My friend Arthur and a discussion of sex offenders

by Mary Ann McGivern

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My friend Arthur (not his real name) had a bench trial on a couple of weeks ago and the judge found him guilty of possession of child pornography. He had two housemates who had already pleaded guilty, both to possession and to having sex with a 15 year old.

Freud said that we are all teeming cauldrons of emotion. I laugh at the truth of that -- except when I’m crying over how eager we are to punish others. The behavior is wrong, but the other two men are serving 15 year sentences and Arthur stands to get that much because he didn’t take a plea agreement for time served. (He is not charged with having sex with the 15 year old.)

Arthur has pled guilty twice to sex offenses, the first time when he was 18, the second time when he was 23 and just out of prison. He says he was innocent and indeed 18 year olds most commonly confess to crimes they did not commit. He is one of three siblings, all of whom were abused as children.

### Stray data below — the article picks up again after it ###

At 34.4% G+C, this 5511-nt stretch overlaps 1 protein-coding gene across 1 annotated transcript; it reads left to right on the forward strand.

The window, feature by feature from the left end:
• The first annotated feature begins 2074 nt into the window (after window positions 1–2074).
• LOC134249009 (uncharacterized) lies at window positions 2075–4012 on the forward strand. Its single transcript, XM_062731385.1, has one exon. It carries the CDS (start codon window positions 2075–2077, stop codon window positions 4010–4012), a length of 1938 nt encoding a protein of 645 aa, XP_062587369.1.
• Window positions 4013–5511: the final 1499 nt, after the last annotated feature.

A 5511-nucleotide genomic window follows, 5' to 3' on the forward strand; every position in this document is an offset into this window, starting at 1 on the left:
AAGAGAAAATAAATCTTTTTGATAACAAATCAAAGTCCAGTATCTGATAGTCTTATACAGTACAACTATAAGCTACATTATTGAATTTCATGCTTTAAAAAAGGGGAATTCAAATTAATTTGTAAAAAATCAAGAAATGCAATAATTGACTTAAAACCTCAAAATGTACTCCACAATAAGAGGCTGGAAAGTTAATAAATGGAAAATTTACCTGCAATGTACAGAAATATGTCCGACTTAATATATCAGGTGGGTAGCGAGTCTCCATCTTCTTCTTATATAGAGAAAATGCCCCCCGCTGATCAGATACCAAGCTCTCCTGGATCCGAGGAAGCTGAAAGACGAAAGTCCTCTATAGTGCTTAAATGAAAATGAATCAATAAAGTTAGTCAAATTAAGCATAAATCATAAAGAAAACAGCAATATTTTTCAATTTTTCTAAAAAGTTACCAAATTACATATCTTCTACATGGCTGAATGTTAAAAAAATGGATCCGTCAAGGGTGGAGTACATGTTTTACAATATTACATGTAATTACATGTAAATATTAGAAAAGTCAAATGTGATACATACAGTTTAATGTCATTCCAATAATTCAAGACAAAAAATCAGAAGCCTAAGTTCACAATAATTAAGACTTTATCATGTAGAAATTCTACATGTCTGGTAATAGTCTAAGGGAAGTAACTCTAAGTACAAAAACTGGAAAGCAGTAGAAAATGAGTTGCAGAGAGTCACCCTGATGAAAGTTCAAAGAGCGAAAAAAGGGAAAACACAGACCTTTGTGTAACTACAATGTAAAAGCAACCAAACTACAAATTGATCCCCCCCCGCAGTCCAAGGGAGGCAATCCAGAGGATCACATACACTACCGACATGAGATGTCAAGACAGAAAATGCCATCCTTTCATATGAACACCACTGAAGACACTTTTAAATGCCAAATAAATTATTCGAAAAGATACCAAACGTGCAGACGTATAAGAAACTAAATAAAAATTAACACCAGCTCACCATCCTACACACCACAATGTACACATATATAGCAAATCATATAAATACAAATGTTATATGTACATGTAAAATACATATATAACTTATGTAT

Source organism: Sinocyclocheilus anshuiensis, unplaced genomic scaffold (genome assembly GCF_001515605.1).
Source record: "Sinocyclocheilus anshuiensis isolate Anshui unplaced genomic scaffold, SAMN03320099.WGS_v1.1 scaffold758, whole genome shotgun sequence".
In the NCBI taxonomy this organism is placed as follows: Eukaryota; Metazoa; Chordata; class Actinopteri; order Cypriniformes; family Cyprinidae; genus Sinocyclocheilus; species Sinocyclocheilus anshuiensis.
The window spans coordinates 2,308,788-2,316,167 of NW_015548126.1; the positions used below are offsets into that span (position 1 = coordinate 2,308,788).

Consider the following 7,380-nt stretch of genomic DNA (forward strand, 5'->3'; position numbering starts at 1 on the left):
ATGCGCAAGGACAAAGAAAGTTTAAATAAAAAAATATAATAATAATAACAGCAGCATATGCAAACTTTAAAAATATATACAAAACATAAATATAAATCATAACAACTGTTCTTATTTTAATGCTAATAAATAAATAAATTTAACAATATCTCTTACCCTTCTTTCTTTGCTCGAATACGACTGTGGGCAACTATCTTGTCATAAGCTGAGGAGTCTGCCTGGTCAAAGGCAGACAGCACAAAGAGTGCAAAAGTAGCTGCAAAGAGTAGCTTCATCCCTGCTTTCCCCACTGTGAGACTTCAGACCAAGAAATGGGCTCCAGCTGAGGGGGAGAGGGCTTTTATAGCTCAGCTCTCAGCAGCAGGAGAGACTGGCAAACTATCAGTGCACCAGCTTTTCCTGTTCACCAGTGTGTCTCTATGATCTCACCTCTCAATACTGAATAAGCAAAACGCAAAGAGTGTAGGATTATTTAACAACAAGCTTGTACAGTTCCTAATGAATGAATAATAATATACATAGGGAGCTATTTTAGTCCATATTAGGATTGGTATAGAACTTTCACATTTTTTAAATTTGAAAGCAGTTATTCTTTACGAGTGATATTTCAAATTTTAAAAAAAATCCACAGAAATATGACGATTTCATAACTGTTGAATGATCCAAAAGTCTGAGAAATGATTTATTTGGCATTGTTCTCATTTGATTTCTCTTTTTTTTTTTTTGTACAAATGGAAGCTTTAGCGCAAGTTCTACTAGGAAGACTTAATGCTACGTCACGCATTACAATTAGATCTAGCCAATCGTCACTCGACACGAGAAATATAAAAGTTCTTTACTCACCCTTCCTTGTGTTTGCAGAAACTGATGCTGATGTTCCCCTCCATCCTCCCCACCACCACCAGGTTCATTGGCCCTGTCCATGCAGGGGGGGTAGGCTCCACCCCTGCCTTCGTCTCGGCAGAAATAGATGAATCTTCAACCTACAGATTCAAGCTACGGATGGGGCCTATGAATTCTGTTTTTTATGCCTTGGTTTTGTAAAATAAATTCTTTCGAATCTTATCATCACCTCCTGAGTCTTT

Arthur says his older sister, who had been raped by their father (who is serving life in prison) was always asking her 3-year-old, did anybody touch your penis? Arthur was putting the boy to bed and he didn’t want to go to bed. The mom asked what was wrong and the child said, “Arthur touched my penis.”

I interviewed Arthur in prison five years ago and accepted him into a re-entry program. But he went to visit his mother and the local sheriff arrested him there for child pornography on the family computer, porn Arthur says belonged to his younger brother. He pled guilty again, again on the advice of his public defender. He served two years in county jail. The federal prosecutor declined to charge him, saying there wasn’t enough evidence.

This time Arthur’s two housemates, men in their 40s, had befriended him when he was in prison. So he invited them into his apartment. They brought a computer loaded with child porn and downloaded more through a cell phone and later the house Internet. Arthur says he didn’t know it was there.

So what to do? I never want to send anyone to prison as punishment, only as a measure of public safety. This case is, of course, out of my hands. The judge could suspend the sentence or send Arthur off to prison.

My own point in writing about sex offenders is to foster conversation because I think we displace our own deep discomfort and fear onto them. We punish those who have been injured, rejecting any hope for healing.

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